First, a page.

First ever Muslim women elected to US House of Representatives


Democrat Ilhan Omar, a former Somali refugee, will become one of the first Muslim women to serve in the United States Congress after defeating Republican Jennifer Zielinski on Tuesday.

The daughter of Palestinian immigrants, Tlaib ran unopposed in Michigan's 13th district House race, but fended off a late write-in challenge from the woman she defeated in the primaries.

A fighter who once heckled US President Donald Trump during a 2016 campaign stop in Detroit, she says she didn't run to make history as Muslim.

"I stand here before you tonight as your congresswoman-elect".

She is not only the second Muslim women elected in Congress but also the first Somali-American.

Miski Omar, a high school senior who attended Omar's election night party, said she thinks Omar's election is inspirational for young women of color.

Rashida Tlaib also won a seat in her district, Michigan. Tlaib actually campaigned with Omar ahead of the latter's primary race earlier this year.

USA elects record number of women to House
In split-gender races, women have won 65 races and lost 101, but this is not necessarily a strong indication of gender bias. Democrats were galvanized by #MeToo movement, which helped attract female voters and recruit more women to run for office.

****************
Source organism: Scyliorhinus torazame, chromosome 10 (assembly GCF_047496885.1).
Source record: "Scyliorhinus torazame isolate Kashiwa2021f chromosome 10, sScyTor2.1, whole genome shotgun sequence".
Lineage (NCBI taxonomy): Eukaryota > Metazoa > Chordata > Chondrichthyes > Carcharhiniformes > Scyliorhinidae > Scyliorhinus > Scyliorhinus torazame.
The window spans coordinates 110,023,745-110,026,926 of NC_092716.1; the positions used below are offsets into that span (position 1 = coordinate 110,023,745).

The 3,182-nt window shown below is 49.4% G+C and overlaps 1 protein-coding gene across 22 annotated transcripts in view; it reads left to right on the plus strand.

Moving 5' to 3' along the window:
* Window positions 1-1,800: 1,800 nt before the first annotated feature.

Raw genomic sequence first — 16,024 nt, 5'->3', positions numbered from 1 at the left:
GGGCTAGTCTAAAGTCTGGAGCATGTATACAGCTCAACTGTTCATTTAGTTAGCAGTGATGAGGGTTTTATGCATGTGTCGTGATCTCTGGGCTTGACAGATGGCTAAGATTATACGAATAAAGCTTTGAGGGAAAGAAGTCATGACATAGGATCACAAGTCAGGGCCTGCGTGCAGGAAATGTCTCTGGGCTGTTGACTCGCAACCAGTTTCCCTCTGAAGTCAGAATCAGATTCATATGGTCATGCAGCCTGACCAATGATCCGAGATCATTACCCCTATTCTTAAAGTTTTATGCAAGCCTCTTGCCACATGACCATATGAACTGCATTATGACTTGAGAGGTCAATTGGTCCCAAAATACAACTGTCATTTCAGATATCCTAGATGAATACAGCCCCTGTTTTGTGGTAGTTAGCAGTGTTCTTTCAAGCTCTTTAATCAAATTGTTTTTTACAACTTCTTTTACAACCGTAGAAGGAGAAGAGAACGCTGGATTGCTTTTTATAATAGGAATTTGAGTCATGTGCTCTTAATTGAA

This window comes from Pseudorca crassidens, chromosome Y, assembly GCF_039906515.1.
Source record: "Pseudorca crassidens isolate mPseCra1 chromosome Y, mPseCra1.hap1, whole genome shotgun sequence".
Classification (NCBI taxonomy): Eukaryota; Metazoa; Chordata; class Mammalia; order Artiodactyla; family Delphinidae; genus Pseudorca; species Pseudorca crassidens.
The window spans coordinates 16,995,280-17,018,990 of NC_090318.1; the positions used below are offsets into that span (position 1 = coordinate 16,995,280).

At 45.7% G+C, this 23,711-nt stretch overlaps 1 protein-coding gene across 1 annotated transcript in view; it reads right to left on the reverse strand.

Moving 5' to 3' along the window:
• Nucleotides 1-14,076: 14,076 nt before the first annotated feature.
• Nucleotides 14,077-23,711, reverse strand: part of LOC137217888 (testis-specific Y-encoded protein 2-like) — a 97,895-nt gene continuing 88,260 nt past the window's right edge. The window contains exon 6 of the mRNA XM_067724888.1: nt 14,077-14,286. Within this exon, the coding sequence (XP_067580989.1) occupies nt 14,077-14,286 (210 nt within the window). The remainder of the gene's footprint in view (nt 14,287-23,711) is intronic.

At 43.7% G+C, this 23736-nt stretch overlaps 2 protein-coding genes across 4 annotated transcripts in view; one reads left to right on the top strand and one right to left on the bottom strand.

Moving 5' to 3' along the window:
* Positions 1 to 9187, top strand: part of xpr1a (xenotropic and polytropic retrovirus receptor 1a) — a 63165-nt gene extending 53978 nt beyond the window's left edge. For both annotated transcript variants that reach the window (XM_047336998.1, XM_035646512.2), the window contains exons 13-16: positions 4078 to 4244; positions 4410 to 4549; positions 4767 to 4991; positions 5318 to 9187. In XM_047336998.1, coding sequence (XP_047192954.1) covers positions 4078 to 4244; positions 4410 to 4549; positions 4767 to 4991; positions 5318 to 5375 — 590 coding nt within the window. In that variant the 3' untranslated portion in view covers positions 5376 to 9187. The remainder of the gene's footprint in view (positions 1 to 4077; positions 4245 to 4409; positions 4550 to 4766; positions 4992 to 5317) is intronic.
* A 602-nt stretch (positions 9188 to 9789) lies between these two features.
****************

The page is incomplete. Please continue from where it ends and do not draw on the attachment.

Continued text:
Palestinian-American Rashida Tlaib was another Muslim woman elected to the US Congress. New Mexico's Deb Haaland and Kansas attorney Sharice Davids were elected the first two Native American women to serve in Congress.

Omar's family fled Somalia in 1991 due to civil war.

Omar addressed key points she plans to address in Congress to a crowd brimming with supporters on Tuesday.

"It is a district that is very much interested in making sure our progressive values are represented", she said in an interview with MinnPost.

In an interview with Elle magazine in September this year, Ms Omar opened up about her Somalia background and shared what it was like to arrive in the U.S. for the first time as a child of 10.

Meanwhile in the Senate - the upper chamber of Congress - it looks likely the Republican Party will hold a majority with 51 seats against the Democrats' 43.

Only two other Muslims have been elected to Congress, and both are men now in office: Ellison and Indiana Democratic Rep. Andre Carson.